• 11.
    Löfmark, Anna
    et al.
    University of Gävle, Faculty of Health and Occupational Studies, Department of Health and Caring Sciences, Nursing science. Department of Health, Stord/Haugesund University College, Norway .
    Thorkilsen, Kari
    Department of Health, Stord/Haugesund University College, Norway .
    Råholm, Maj-Britt
    Sogn og Fjordane University College, Faculty of Health Studies, Førde, Norway.
    Natvig, Gerd Karin
    Department of Public Health and Primary Health Care, University of Bergen, Norway.
    Nursing students' satisfaction with supervision from preceptors and teachers during clinical practice2012In: Nurse Education in Practice, ISSN 1471-5953, E-ISSN 1873-5223, Vol. 12, no 3, p. 164-169Article in journal (Refereed)
    Abstract [en]

    The last two decades have seen widespread changes in nursing education. The clinical environment remains important for the development of nursing students' confidence in and fulfillment of intended learning outcomes. Preceptors and university teachers are an invaluable resource in preparing students for the reality of their professional roles. The current study examined Norwegian nursing students' perceptions of preceptors' and university teachers' supervision. Participants were invited to complete a version of the Nursing Facilitator Clinical Questionnaire (NFCQ) after the completion of their latest clinical practice periods. Three hundred and eighty students representing all three years of education completed the questionnaire. Data were analyzed with descriptive and inferential statistics. It was found that students highly valued teachers' and preceptors' supervision, although teachers' supervision was rated somewhat more highly. Fulfillment of learning outcomes for clinical practice was also rated highly, and the teachers' supervision was estimated, to some extent, more highly than the preceptors' supervision in this respect. The study underlines that, in addition to the estimation of satisfaction with supervision, it is important to relate supervision to the intended learning outcomes, which can be seen as a realization of that which students should know.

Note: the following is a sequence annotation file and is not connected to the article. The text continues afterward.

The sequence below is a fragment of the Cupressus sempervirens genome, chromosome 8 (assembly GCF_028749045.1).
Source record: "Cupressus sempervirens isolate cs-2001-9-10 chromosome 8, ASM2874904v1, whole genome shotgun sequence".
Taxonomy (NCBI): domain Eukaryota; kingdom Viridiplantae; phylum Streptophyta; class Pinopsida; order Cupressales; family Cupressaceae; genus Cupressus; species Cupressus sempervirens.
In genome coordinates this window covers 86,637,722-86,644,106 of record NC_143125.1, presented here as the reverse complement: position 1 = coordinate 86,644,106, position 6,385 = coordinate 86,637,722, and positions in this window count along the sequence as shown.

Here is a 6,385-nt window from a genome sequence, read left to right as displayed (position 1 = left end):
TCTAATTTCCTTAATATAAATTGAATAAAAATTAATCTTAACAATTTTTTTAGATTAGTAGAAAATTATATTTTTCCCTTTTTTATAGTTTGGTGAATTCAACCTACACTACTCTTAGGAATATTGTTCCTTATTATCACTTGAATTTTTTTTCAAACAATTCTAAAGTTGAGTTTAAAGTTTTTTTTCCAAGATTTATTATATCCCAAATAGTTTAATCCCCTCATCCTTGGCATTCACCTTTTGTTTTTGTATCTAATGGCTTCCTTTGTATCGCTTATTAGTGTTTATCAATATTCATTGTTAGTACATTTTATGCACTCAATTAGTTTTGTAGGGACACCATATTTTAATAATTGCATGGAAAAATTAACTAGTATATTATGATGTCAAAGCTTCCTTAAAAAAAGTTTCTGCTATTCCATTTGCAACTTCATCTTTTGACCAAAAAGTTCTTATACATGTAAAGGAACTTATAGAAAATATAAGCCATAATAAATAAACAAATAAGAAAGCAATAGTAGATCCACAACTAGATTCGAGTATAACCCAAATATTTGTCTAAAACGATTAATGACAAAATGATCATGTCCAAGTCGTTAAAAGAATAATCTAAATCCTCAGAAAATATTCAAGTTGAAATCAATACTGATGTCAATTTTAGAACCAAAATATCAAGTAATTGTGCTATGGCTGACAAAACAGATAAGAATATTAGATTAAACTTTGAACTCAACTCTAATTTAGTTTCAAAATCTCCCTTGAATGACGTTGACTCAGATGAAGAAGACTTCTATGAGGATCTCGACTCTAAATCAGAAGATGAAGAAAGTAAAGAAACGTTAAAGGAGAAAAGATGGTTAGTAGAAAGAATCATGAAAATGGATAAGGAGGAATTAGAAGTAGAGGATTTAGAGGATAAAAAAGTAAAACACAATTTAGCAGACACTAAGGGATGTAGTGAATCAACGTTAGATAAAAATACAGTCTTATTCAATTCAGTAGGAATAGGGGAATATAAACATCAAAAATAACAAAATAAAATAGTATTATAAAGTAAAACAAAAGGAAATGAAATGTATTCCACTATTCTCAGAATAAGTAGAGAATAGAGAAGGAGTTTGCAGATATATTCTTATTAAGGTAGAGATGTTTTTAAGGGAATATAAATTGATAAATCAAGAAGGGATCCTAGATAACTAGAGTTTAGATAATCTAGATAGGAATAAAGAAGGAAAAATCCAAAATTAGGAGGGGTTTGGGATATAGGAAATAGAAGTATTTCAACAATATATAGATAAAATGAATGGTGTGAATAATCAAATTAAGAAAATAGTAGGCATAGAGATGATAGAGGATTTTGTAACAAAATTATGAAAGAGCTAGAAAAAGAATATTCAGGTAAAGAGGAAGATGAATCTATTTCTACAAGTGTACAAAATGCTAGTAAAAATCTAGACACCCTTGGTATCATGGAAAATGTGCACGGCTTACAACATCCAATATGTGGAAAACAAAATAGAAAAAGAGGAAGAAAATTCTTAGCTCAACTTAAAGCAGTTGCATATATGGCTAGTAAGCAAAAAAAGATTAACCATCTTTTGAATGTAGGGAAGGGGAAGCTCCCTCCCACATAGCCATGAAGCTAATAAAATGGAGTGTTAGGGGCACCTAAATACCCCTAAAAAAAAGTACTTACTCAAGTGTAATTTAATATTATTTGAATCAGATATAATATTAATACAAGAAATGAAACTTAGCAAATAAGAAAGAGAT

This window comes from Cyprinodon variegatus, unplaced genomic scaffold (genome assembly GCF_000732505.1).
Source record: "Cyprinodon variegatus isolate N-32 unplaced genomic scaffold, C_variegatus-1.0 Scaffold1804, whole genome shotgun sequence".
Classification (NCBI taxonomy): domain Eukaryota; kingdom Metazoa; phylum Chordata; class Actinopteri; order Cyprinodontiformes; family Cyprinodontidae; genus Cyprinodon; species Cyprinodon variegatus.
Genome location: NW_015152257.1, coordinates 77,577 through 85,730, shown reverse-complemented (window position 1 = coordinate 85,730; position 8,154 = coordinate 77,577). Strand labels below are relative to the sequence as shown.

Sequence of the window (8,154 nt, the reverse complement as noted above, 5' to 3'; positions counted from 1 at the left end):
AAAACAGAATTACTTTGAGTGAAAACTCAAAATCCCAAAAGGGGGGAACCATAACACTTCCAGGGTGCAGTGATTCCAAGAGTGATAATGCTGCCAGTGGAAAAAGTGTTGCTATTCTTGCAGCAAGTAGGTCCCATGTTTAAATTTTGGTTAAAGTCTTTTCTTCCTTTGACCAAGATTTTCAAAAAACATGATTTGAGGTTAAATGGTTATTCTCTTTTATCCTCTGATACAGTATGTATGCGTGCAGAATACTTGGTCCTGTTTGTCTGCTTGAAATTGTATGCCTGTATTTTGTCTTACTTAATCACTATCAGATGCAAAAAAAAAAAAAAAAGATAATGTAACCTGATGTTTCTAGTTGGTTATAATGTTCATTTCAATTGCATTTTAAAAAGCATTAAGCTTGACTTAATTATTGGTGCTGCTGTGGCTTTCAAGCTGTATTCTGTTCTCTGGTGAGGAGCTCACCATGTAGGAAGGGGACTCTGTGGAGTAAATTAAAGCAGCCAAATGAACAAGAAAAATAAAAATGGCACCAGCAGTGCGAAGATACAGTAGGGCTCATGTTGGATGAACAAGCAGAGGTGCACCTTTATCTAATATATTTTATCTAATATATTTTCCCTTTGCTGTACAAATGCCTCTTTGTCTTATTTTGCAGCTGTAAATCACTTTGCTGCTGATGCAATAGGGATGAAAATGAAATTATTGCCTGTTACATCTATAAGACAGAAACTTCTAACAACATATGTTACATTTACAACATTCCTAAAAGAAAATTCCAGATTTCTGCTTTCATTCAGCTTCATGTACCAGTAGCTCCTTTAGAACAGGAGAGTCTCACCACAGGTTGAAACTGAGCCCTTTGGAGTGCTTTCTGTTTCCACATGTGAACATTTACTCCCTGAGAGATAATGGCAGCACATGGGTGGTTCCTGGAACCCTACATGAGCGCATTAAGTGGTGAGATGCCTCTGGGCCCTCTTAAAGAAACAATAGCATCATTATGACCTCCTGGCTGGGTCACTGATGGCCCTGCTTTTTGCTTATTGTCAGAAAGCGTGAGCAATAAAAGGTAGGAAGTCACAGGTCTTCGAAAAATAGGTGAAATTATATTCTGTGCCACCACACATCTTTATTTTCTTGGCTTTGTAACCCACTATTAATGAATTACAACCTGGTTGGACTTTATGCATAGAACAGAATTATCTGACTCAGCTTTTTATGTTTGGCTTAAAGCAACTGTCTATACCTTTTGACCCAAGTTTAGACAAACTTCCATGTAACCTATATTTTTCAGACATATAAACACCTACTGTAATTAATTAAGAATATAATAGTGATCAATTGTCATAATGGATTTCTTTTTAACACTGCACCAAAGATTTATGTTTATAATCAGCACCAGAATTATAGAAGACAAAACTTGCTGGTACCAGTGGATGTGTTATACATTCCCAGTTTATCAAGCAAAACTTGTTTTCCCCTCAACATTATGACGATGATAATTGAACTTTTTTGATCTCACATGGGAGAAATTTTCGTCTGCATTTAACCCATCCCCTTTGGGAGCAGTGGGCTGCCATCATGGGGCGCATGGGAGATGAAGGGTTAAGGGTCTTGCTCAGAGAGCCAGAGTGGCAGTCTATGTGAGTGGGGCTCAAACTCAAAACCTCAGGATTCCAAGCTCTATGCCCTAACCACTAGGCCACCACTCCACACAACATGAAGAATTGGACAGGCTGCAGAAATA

• 12.
    Mamhidir, Anna-Greta
    et al.
    University of Gävle, Faculty of Health and Occupational Studies, Department of Health and Caring Sciences, Nursing science. Department of Public Health and Caring Sciences, Uppsala University, Sweden.
    Kristofferzon, Marja-Leena
    University of Gävle, Faculty of Health and Occupational Studies, Department of Health and Caring Sciences, Nursing science. Department of Public Health and Caring Sciences, Uppsala University, Sweden.
    Hellström-Hyson, Eva
    University of Gävle, Faculty of Health and Occupational Studies, Department of Health and Caring Sciences, Nursing science.
    Persson, Elisabeth
    University of Gävle, Faculty of Health and Occupational Studies, Department of Health and Caring Sciences, Nursing science.
    Mårtensson, Gunilla
    University of Gävle, Faculty of Health and Occupational Studies, Department of Health and Caring Sciences, Nursing science. Department of Public Health and Caring Sciences, Uppsala University, Sweden.